Q&A: BI Architecture in an Agile Environment

What role does BI architecture play in an agile environment?

Agile is all about getting more done in less time -- giving an organization the information it needs quickly to be more nimble in a tough, competitive market. What role does the BI architecture play in an agile environment? For answers, we spoke with Claudia Imhoff, a TDWI faculty member who will be presenting Mastering BI with Best-Practice Architecture and Data Models: From Hub and Spoke to Agile Development with Len Silverston at the August and November TDWI World Conferences.

BI This Week: How can a BI architecture enable a more agile environment?

Claudia Imhoff: Whenever an initiative is undertaken that requires multiple projects for completion, there is always a risk of overlapping, underlapping, or altogether missed requirements. A BI environment consists of multiple projects that must be coordinated to mitigate redundancies, inefficiencies, or rip-and-replace activities. A BI architecture serves as the blueprint for the whole environment ensuring a comprehensive understanding of the "sum of its parts."

Having the architectural diagram up front sets the stage for the coordination of these related projects. Each project team can understand how their project's components fit into the overall environment, which existing components they can leverage, and how their pieces must interface with the existing or future BI components. This "road map" diagram improves the efficiency of implementation efforts; it also reduces overall costs, effort (in terms of time), and post-implementation maintenance activities.

What are the benefits of an architected environment in terms of a more agile development for BI?

The word "agile" is defined as "having the ability to move quickly and with suppleness, skill, and control." Agility without control is simply a rapid path to chaos. The BI architecture ensures that agility is maximized while chaos is minimized.

Perhaps the biggest benefit of the BI architecture is the removal of unnecessary redundancies in data management activities (ETL, data quality, etc.) and in analytic capabilities (e.g., reports, algorithms, and models). The architecture is the documentation of the entire environment thus giving BI project teams a full understanding of what exists for their current project needs and how they will support future projects with their implemented components.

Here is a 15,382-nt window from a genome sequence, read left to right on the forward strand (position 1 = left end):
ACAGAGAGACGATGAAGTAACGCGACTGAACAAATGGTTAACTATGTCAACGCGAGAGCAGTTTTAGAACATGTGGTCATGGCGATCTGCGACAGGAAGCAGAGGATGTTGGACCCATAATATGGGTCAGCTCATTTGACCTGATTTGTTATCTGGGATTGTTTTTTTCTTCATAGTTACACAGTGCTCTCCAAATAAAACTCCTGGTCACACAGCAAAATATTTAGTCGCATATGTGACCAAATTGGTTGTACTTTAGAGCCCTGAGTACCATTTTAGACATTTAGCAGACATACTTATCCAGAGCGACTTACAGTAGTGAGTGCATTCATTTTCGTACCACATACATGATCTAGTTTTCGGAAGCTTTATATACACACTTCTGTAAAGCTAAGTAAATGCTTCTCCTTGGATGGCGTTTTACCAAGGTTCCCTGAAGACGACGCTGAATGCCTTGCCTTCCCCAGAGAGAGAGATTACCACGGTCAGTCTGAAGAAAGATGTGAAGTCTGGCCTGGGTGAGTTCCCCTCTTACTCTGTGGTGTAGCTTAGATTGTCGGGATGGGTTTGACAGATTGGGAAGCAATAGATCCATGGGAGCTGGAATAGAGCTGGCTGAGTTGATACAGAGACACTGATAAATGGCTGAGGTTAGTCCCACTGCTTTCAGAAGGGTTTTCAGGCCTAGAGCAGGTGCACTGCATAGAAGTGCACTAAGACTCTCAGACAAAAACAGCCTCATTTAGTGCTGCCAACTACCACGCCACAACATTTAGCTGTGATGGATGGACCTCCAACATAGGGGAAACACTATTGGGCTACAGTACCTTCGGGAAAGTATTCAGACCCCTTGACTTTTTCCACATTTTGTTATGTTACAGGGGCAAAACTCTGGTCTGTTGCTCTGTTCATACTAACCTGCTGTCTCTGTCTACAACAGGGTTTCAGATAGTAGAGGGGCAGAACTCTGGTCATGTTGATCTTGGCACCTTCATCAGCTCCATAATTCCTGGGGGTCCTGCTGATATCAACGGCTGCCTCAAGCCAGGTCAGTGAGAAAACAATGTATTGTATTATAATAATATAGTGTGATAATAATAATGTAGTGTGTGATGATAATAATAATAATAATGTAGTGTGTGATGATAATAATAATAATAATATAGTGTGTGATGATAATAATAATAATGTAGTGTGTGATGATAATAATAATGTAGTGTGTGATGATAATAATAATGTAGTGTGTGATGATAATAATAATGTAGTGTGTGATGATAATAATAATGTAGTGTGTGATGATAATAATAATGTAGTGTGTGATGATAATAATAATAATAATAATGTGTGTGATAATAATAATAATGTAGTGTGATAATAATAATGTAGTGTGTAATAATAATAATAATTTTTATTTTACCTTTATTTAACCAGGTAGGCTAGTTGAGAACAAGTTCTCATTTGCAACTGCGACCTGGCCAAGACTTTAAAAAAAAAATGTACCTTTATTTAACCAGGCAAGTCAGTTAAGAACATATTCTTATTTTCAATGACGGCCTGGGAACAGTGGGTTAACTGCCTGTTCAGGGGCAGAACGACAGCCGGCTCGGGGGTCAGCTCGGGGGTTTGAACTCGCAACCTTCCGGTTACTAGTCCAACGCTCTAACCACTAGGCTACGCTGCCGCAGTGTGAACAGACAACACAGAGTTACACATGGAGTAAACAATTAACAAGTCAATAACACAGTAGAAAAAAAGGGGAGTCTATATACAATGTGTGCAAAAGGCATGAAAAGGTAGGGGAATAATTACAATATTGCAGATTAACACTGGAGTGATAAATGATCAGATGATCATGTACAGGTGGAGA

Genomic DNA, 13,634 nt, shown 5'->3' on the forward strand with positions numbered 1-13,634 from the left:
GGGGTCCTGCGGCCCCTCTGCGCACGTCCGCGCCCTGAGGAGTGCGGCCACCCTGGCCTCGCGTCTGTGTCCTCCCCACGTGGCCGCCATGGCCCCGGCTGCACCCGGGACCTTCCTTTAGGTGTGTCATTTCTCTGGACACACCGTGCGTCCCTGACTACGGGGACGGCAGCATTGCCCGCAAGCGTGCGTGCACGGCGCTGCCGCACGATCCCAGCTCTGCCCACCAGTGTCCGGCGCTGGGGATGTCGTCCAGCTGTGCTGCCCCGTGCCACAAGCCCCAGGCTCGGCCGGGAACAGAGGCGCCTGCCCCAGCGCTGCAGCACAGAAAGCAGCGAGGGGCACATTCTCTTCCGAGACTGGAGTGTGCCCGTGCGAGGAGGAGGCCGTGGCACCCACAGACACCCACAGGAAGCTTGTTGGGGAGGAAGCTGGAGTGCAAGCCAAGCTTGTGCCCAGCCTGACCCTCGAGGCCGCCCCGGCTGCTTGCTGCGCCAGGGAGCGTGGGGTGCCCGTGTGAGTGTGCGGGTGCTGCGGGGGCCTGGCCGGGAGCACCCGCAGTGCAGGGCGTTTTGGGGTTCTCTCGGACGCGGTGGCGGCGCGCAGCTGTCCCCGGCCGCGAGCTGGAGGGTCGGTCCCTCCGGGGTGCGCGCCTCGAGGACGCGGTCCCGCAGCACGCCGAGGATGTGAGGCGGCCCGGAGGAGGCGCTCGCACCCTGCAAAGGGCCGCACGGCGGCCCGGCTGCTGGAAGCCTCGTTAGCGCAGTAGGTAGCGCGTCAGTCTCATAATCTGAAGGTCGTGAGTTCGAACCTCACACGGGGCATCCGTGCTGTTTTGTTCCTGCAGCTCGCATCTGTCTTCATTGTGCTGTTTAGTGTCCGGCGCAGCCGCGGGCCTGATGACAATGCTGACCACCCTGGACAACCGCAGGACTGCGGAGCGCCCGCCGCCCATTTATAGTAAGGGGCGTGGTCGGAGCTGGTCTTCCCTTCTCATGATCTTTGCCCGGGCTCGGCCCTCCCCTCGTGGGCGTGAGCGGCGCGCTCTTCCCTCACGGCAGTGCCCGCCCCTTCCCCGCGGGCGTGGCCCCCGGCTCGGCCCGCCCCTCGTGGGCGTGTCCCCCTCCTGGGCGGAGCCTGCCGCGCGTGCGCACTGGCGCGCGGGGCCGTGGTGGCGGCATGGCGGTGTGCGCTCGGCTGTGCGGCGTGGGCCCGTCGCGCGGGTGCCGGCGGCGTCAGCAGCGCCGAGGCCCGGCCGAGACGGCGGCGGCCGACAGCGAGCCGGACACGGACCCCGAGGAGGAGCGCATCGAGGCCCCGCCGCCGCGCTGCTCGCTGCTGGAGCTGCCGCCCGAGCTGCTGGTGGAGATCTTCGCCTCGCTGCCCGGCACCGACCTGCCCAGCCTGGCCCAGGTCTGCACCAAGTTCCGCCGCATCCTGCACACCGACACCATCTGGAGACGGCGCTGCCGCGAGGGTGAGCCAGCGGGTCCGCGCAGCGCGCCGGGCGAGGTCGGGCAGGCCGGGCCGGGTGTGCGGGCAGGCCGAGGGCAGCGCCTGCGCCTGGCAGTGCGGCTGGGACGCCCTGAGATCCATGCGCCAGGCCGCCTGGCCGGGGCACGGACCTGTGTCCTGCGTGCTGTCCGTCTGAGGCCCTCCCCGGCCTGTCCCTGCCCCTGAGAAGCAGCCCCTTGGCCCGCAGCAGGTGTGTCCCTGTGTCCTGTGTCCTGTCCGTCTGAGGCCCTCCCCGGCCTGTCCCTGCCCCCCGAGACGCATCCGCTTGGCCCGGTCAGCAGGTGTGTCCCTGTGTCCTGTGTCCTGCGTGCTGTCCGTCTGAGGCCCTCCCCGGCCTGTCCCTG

What are the biggest mistakes IT makes when adopting an agile development methodology as it relates to BI?

The biggest mistake IT can make is to assume that an agile development methodology means no documentation or architectural effort is needed. If BI were a single project with no relationship to other projects or IT components, a lack of documentation or architecture might work.

Unfortunately for BI, this is disastrous and leads to a disorganized environment rife with inconsistencies, redundant efforts, scrap and rework, as well as user dissatisfaction with its performance. Agile methodology means implementing IT components faster but with control. That control comes from the recognition that the projects must integrate with each other and that they must reuse any and all components that they can.

There is a great deal of emphasis on rapid development. What do you recommend for companies embracing this development methodology while trying to maintain an enterprise vision for BI?

Although the creation and maintenance of an enterprise BI architecture does take a bit of time upfront, the payoff from having it in each and every project is enormous. Any BI team using the agile development methodology must balance the need for speed with the costs of reworking non-integrating components. A bit of effort up front goes a long way toward reducing the overall time and effort to create a company's critically needed BI components.

How easy is it to sell upper management on moving to an agile development environment?

Selling an agile development to upper management is a no brainer -- they like the idea of getting usable and useful IT implementations every 2-4 weeks rather than waiting for months or years for something. The difficulty comes in selling the need for an overall architecture before delivering the first component.

My advice is to educate upper management on the benefits and overall productivity boosts you get when you combine agile development with a sound architecture. Explaining the difference between chaos (and scrap-and-remake) and an architected approach is simple and that makes the "sell" to executives so much easier.

How disruptive is the move to agile development? Are there recommendations you can make to ease the transition?

Agile can be very disruptive to IT resources who are not familiar with it, have never been trained in its overall philosophy, or never gone through an agile project. They are however, usually familiar with architecture. My recommendation is to educate these resources on the overall agile development methodology and then demonstrate with examples how this methodology works with the architecture. It should be fairly simple to show how each sprint builds upon a prior one and further develops the overall architecture for BI.

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